Would you spend $5,500 to see your favorite music artist?
For me, the answer is, “yea, but no”. I mean, if I could safely travel back in time as an adult to the late 80s to see the Michael Jackson “Bad” Tour, I would pay $5,500. Clearly that’s not an option in this universe (that I’m aware of), so there’s that.
But for this hardcore Taylor Swift fan that paid $5,500 for resale tickets for the singer’s “Eras” tour, she was willing to shell out a wild stash of cash.
Unfortunately, she now regrets making that purchase.
The fan explains herself in the article, and has many reasons to be frustrated with the whole purchasing experience during Ticketmaster’s sales fiasco. After the website stalled and resellers inflated ticket prices on third-party apps like StubHub, she fell into the trap of not wanting to miss out. In a panic, she ended up buying two seats which totaled more than $5,500 with fees and taxes.
To me, the guilt, stress, and regret she’s now experiencing boils down to feeling buyer’s remorse. And we’ve all been there at least once.
Buyer’s remorse is a feeling of regret after making a purchase. Typically, it’s felt after making a large purchase. But you can even experience it after relatively small purchases. Like the time I bought a $10 Adidas over-the-shoulder bag from Marshall’s, that I didn’t need, didn’t really like, and ultimately never used. That unused bag is currently rolled up in my closet.
Yep, we’ve all purchased something we later regretted for one reason or another, but why? Usually because after we make a purchase, our perspectives shift, emotions settle, and reality sets in. Then, our thoughts take over.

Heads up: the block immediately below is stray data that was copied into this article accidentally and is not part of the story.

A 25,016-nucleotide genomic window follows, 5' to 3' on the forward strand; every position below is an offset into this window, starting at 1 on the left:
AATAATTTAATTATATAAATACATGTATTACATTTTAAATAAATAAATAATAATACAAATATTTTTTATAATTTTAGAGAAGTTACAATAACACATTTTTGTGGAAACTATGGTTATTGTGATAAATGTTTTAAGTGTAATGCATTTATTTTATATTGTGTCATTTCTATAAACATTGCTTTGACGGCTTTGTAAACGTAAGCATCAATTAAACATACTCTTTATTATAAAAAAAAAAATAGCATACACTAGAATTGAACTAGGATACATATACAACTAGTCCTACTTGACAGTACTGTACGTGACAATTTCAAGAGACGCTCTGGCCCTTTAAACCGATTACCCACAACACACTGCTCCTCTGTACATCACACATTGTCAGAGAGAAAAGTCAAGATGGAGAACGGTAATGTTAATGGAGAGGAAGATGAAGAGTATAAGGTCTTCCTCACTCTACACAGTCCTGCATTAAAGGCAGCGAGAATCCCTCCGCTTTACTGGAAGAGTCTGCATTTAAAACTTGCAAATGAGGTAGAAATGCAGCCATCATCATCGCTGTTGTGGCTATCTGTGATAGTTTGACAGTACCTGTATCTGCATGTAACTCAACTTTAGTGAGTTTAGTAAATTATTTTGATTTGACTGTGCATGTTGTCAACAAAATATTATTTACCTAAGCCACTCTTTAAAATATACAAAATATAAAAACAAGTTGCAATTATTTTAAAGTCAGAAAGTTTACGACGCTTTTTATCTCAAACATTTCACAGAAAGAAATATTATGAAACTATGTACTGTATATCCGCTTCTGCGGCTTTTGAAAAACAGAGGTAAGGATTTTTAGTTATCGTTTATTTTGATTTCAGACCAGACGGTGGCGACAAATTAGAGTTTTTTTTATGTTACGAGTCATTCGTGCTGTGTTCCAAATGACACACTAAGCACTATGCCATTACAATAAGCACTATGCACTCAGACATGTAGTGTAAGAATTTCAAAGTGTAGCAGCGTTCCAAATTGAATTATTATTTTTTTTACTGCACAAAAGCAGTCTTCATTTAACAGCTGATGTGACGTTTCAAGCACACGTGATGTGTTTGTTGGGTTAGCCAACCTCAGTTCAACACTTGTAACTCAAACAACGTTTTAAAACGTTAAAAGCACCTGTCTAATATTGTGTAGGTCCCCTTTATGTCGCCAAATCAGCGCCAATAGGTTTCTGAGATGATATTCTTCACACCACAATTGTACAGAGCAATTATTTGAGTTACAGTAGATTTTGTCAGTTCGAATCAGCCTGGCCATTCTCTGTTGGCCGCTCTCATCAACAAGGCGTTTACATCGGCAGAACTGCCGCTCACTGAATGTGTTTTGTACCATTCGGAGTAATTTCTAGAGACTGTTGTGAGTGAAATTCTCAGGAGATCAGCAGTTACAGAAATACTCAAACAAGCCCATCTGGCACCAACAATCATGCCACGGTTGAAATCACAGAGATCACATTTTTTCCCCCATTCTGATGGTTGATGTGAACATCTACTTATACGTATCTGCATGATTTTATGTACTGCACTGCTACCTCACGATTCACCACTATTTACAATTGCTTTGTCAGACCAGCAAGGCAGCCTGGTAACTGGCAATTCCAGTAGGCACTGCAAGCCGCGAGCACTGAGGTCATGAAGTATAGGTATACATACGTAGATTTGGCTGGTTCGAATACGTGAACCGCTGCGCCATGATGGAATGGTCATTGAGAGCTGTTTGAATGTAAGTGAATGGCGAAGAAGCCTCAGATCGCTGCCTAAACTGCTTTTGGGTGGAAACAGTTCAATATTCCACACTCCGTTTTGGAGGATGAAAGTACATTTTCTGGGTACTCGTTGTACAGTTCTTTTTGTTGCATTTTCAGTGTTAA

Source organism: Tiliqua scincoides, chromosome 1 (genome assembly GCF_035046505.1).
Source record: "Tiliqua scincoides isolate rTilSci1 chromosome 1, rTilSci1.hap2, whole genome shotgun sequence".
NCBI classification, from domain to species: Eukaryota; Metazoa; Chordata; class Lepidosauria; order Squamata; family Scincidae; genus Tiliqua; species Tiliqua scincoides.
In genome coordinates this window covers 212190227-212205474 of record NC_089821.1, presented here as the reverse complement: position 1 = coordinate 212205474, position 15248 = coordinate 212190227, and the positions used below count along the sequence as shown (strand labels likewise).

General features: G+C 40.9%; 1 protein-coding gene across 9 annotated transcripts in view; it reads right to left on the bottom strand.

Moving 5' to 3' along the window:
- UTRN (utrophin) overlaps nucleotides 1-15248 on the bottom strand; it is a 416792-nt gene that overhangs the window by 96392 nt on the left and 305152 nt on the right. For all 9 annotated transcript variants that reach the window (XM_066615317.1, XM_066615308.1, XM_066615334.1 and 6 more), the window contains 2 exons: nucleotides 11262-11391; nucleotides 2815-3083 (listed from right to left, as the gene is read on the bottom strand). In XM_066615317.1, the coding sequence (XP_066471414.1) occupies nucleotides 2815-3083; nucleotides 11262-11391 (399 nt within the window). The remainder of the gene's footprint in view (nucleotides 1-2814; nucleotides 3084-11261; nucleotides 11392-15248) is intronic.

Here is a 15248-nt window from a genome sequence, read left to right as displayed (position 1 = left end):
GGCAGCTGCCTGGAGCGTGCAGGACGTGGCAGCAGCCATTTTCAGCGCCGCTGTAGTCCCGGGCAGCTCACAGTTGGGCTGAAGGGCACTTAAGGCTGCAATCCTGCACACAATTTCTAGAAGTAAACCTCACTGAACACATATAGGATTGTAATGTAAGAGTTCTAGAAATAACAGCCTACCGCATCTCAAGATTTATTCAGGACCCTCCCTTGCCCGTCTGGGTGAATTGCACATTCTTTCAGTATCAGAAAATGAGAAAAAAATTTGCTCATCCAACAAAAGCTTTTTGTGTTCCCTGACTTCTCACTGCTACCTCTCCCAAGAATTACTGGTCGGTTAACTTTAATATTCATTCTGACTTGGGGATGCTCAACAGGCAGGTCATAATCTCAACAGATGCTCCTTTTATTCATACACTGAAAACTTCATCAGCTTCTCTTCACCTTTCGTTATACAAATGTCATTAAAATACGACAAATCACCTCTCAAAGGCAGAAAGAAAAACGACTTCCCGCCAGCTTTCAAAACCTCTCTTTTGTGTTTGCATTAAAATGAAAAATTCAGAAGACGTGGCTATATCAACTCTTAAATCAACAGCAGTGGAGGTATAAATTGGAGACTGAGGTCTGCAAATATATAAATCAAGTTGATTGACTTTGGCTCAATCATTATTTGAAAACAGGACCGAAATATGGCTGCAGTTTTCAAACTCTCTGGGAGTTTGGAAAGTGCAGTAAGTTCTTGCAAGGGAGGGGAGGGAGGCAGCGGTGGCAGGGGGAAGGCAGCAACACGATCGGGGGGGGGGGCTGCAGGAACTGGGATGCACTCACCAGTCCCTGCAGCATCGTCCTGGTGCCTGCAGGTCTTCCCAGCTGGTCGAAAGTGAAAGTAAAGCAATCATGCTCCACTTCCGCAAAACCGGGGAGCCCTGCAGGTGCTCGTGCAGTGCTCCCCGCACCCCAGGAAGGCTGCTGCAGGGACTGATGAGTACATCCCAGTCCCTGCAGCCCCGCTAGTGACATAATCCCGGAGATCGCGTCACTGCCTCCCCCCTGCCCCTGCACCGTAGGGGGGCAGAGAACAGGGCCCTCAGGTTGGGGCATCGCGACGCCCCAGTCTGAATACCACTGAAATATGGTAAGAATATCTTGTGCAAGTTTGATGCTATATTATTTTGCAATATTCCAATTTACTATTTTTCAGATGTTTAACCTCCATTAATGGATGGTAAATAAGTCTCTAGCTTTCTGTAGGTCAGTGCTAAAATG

- “I spent too much”
- “I didn’t really need it”
- “I could have gotten a better deal”
And none of that feels particularly good.
In the case of our favorite Taylor Swift fan, her regrets are not just about the costs. Which, $5K for a one night event is pretty expensive, even if you have a strong emergency fund. But also, and perhaps more importantly, the impulsive emotional state she was in when making the purchase.
“I don’t feel good to have tickets anymore,” she told Insider.
“It wasn’t something fun, like it was supposed to be. I feel guilty. I feel like I did something impulsive in panic mode”.
Ahhh yea, there it is. It’s not just about the decision, but her feelings about the decision.
When we make financial decisions in a heightened emotional state without boundaries, there’s a good chance we’ll regret some aspect of the decision.
Ok, so is there anything we can do to not feel that way? Well, we are not always going to be fully rational when making financial decisions, so feeling some remorse in the future is to be expected. But, there are some things we can keep in mind to minimize the occurrence and severity of buyer’s remorse.
Avoiding Buyer’s Remorse
You’ll need to be thoughtful in your financial decision-making, but here’s what you can do before making purchases to avoid buyer’s remorse:
- Check in with yourself to be sure you’re in the right headspace and the purchase is aligned to your values.
- Do thorough research to understand what you’re buying, return policy, and fair value.
- Set boundaries by making a budget for the purchase. Know what you can afford, as well as what you WANT to spend, and stick to that.
That’s me being straight and to the point, but here’s some additional context from an article I wrote back in the day (Think Before You Buy: 3 Steps To Take Before Purchasing).
And if you decide to make a purchase, whatever it is, don’t forget there are usually options if you aren’t satisfied. In many cases, you can either return the item, or worst case, resell on various apps.
Perhaps I’ll take my own advice and throw my Adidas bag on Facebook Mareketplace to see if I can attract a buyer.
Actually, I will do that!
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